The actions needed to support health, social inclusion and rapid decarbonization overlap. More than just being a “nice to have”, a just transport system which tackles the highest emitting behaviors as part of a fair distribution of behavioral change will deliver far lower emissions than a future where existing transport inequalities remain, and the distribution of behavior change is left to lower/middle income urban residents who do not have high transport emissions. Transport decarbonization strategies should therefore start by setting out what fair future transport looks like in their country and work towards this goal with policies and funding aimed at behavior change in every sector of society and in every mode of transport.

2. Be efficient – behavior change required for a just transition

A transport system that is fair would make the most efficient use of the transport options available and ensure that everyone in society has equal use of them. behavior changes required to achieve this just transition include:

  • Reduce trip distances: Ensuring access to local goods and services for everyone is fundamental in allowing those in transport poverty affordable access to the goods and services they need, and also offers an opportunity to reduce trip distances and increase the use of active travel for everyone.

  • Improve public and shared transport: Where active travel is not possible, policies and funding should be directed to ensure that large scale public transport options such as buses and trains are the most attractive and convenient mode. Shared transport options, including smaller on-demand vehicles, should be encouraged to fill any gaps in public transport coverage.

  • Increase car occupancy: Where active travel and public or shared transport are not suitable and cars must be used, occupancy levels should be increased where possible. This makes more efficient use of existing polluting vehicles, reducing the number of cars on the road and parked on streets. This allows valuable space to be re-purposed for active travel and public transport, making them more attractive options.

  • Reduce unnecessary high emitting behaviors: The use of large high emitting cars, such as SUVs when a lower emitting model can provide the same utility; or the continuation of large numbers of business flights, when the Coronavirus pandemic has demonstrated that businesses can instead use online meetings, are examples where substantial emissions are produced for limited benefit and behaviors must change.

  • Use zero emission vehicles for high mileage applications: Electricity is cheaper than fossil fuels, so ensuring that battery electric vehicles (BEVs) are used on the highest mileage applications, particularly for shared use, will maximise the access to transport they can provide. This will also lead to the greatest emissions reductions. Our modelling shows that the BEV cars available by 2030 could reduce emissions from the UK fleet by 70% if used to displace the polluting vehicles covering the highest mileages. This falls to 30% if they are used, as is typical today, by individual drivers for short urban trips.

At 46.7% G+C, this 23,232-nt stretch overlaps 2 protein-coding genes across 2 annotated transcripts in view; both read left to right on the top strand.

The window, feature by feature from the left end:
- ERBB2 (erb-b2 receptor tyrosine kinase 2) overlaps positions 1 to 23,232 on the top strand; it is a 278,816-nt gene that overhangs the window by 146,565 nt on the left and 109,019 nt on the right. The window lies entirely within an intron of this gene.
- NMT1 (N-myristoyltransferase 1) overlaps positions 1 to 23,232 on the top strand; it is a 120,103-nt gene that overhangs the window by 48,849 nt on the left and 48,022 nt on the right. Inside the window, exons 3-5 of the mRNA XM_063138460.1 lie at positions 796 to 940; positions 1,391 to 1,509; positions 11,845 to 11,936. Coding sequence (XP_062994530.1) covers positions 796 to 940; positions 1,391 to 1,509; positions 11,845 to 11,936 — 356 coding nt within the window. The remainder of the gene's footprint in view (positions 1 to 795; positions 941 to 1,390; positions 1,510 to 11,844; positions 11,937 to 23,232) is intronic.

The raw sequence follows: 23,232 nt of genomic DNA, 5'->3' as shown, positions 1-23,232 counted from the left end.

3. Be bold and communicate

Communication is key to successfully delivering this new vision for transport. The IPCC calls for transformational change, which requires a bold new vision for mobility in the 21st century. To deliver changes in individual behavior, governments need to communicate effectively and ensure that everyone is seen to do their fair share to contribute to the emission reductions required.

As has been required for the Coronavirus pandemic, this means communicating and engaging all sectors of society on a complex scientific topic. This will require new avenues of communication, way beyond the engagement we see with industry experts and academics today, on the challenges and possible solutions to climate change, building buy in for new policies through a clear and ambitious vision for better transport systems.

4. Be focused and fund the transport future you want to see

Achieving radical decarbonization of the transport sector requires targeted policy and funding over the next decade. All decisions must be made in line with the target of 56% emissions reduction by 2030.

Transport systems today are the result of funding decisions made in the past. These typically focused on building roads, as the private car became established as the de-facto transport mode for most people. Today, many governments cite the car’s popularity as a reason for continued support.
Instead, governments should consider the transport system they will need in 2030 to achieve their decarbonization target and allocate funding according to this mix. This will need to be a combination of incentives for efficient modes and disincentives for high polluting options. Without ensuring that existing patterns of individual transport are transformed, there will be limited space for active and shared transport to become an attractive alternative.

While some of the necessary changes will have significant impact on lifestyles, with fairness as the guiding principle for transforming transport, the resulting system will have a better chance of achieving the required level of decarbonization. With government support, behavior changes will be much more acceptable to the general public as they have a wide range of co-benefits from tackling transport poverty to improving air quality and reducing the burden on health services. As policymakers gather in Glasgow, these considerations should be at the forefront of this critical meeting.